5 Reasons The Global Airlines A380 Dream Won’t Take Off

Global Airlines wants to be a London-based long haul airline. They have an ex-Singapore Airlines Airbus A380 and say they have a deal for three more A380s. They’ve talked up a 2024 launch and say they will fly daily to New York and four times a week to Los Angeles this coming summer and want to serve “every continent.”

They announced an Amex partnership over the summer, but all that it seemed to be was that they would.. accept American Express? And they launched a Laurent Perrior partnership where they promised to serve top notch champagne in economy “if [they] can make it work” (they can’t). They’ve made themselves look silly. But it isn’t the overclaiming that’s why they’ll fail. It’s the business model of flying Airbus A380s as a startup.

  • Too big a plane. The challenge with flying large aircraft is that they’re great on routes where you can fill the planes at decent fares, since the biggest planes have the lowest cost per passenger to operate. You can fill a plane from Las Vegas to just about anywhere on a Sunday, but what about Wednesday? An Airbus A380 has proven to be too much capacity to fly every day.

  • Nowhere to go in the off-season. It’s easier to find places to send smaller planes in the off season. Transatlantic markets are hot in the summer, and dead in the winter. It’s one thing if you need to find somewhere that won’t burn cash with a narrowbody plane. Finding somewhere counter-seasonal to schedule an Airbus A380 is nearly impossible.

  • Too small an airline. It’s also hard to be a small airline, with just a single frequency in a market. Different customers want to fly at different times, and airlines with more flight options earn a disproportionate share of business. Those larger carriers with more flights also can give passengers greater comfort about backup options should their plans change, or should there be weather or mechanical cancellations.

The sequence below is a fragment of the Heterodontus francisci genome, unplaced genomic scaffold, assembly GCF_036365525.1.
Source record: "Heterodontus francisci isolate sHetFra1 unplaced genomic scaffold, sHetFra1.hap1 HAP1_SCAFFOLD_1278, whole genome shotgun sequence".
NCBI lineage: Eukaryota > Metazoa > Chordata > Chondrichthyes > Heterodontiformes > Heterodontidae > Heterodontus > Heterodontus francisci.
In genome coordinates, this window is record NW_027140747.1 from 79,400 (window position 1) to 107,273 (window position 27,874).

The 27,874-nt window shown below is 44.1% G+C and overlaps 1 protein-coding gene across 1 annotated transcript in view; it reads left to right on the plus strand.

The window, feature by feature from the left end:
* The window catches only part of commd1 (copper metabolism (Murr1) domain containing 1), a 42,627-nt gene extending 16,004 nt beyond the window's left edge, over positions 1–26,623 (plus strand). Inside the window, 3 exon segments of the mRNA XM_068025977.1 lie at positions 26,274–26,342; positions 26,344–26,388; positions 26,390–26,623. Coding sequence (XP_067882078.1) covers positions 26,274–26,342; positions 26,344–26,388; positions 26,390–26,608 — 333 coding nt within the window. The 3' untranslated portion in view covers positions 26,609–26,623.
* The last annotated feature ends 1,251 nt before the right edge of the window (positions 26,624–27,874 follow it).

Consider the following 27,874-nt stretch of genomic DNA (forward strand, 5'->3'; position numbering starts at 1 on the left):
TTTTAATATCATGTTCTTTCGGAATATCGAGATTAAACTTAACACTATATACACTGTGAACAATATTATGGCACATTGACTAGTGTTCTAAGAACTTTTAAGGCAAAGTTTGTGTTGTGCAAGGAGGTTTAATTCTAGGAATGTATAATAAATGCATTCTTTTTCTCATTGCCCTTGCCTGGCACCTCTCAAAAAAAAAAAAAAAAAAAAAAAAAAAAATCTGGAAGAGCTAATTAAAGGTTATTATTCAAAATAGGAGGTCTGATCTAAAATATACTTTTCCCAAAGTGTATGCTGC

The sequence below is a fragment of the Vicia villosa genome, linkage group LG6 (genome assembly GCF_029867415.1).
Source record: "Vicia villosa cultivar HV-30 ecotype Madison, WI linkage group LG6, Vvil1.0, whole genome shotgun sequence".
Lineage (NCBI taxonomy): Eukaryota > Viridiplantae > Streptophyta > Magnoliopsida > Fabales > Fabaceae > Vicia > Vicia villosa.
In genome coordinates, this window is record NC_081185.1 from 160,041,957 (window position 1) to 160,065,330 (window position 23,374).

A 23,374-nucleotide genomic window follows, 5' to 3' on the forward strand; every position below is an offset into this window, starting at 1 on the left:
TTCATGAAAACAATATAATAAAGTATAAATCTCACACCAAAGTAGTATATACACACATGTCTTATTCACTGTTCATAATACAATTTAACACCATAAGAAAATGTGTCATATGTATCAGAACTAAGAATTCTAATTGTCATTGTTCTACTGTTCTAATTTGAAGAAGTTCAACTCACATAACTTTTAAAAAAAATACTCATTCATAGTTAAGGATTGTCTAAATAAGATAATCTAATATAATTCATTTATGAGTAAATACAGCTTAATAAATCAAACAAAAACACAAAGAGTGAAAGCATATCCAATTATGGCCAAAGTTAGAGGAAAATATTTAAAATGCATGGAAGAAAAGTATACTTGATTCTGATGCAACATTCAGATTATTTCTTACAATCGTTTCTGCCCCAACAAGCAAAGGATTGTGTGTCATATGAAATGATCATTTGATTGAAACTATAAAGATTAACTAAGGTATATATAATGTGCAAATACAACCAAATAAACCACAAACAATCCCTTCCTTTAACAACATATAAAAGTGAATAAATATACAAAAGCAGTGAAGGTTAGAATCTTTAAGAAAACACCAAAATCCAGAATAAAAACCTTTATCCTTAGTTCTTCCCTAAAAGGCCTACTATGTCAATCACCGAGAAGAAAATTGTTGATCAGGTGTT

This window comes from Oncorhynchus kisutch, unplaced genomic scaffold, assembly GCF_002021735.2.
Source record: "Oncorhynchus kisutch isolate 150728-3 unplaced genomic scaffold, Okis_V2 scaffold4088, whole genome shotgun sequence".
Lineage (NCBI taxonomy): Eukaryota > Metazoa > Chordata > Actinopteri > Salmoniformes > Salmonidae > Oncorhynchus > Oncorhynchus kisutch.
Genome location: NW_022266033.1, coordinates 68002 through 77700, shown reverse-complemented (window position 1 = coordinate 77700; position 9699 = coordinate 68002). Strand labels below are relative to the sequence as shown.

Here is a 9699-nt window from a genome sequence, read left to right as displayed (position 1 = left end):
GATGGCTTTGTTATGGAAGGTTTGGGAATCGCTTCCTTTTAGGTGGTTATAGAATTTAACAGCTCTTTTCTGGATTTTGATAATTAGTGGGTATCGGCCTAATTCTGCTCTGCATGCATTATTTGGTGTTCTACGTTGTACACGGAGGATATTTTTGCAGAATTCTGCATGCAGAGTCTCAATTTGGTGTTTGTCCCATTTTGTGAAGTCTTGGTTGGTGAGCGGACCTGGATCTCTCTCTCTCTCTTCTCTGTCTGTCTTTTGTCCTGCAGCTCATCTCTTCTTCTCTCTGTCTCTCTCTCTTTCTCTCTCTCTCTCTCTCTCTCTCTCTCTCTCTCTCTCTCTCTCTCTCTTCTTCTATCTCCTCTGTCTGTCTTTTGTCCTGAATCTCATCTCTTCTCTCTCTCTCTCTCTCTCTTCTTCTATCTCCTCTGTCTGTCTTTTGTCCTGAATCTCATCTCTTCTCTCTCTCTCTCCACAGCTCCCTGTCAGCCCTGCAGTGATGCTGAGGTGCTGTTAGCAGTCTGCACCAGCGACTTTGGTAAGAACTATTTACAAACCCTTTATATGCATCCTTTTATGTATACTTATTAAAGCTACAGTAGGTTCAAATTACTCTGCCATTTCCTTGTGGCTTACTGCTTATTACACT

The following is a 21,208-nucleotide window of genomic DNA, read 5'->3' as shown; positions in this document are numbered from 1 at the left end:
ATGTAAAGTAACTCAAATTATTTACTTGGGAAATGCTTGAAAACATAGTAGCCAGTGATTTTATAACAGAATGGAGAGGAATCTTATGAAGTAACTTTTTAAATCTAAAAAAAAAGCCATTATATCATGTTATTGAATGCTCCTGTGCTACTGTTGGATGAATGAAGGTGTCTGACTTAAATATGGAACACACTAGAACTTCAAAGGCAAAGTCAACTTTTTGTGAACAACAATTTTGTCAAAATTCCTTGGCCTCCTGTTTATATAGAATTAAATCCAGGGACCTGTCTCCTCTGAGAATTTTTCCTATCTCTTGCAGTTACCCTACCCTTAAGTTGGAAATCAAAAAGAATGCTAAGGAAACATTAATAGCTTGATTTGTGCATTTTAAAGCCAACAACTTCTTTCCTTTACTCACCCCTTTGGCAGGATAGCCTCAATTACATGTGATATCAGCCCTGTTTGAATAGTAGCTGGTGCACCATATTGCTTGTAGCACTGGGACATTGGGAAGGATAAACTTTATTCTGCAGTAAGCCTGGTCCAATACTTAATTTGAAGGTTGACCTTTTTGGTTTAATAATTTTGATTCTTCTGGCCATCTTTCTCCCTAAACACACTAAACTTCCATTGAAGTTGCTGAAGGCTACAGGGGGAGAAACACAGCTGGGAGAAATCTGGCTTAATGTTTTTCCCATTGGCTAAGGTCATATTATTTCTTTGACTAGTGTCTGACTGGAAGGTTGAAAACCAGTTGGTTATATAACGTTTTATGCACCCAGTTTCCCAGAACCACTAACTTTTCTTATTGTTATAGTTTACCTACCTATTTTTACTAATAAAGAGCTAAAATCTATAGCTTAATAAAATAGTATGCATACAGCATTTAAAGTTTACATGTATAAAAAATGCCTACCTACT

• Can’t wrestle away loyal flyers especially premium flyers. Those large airlines also have an existing customer base, and in the case of major carriers not called American, they usually have big corporate contracts that are tough to shift business away from on a one-off basis. New carriers also tend to have difficulty getting into the most desirable airports, so they might fly from Gatwick or even Luton in London.

    There’s a graveyard littered with airlines who saw a big market like London – New York and said “if we can just get 1% of that market, we’ll make money.” Remember EOS, MaxJet, and SilverJet?

  • Won’t have a meaningful cost advantage and not just because it’ll be hard to fill an Airbus A380 every day, year round (so the more expensive aircraft gets amortized across lower passenger numbers). The cost advantage of low cost carriers and new airlines isn’t as significant when flying long haul compared to doing short trips.

I love to see the aspiration of offering a truly quality product across all cabins. The Airbus A380 is a fantastic aircraft from a passenger perspective. And if they’re able to launch they’ll help drive down fares across the Atlantic. But that’s not great for their business and whether they can figure out a way to minimize losses over the winter to make it to summer 2025 and beyond.

About Gary Leff

Gary Leff is one of the foremost experts in the field of miles, points, and frequent business travel - a topic he has covered since 2002. Co-founder of frequent flyer community InsideFlyer.com, emcee of the Freddie Awards, and named one of the "World's Top Travel Experts" by Conde' Nast Traveler (2010-Present) Gary has been a guest on most major news media, profiled in several top print publications, and published broadly on the topic of consumer loyalty. More About Gary »

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  1. Why not give it a chance?…you cant tell the future…maybe their business model will work…you can come back with your expertise in 2025

  2. From Laker to Highland Express to Oasis Hong Kong, there has never been a longhaul LCC venture built around large aircraft that didn’t fail quickly and spectacularly. It is impossible to believe these guys know anything the others didn’t.

  3. Air Tahiti Nui seems to make it work with a fleet of only 4 787’s. Granted, they have a destination like Tahiti to shuttle tourists to and from.

  4. Unless it’s really a plastic bank card with taxpayer-subsidized airline features, and not actually an airline company that courteously accepts V/MC/AmEx payment.

  5. @ Gary — Unless one is flying in J or F, I’m not so sure the A380 is “a fantastic aircraft from a passenger perspective.” At least not from my perspective. It’s too big, too crowded — a Tenerife waiting to happen.

    That is one benefit of the A321LR — fewer seats to fill; easier to shift destinations in the Winter.

  6. The only airline that seems to have cracked the long haul, low cost model is French Bee with its all A350 fleet.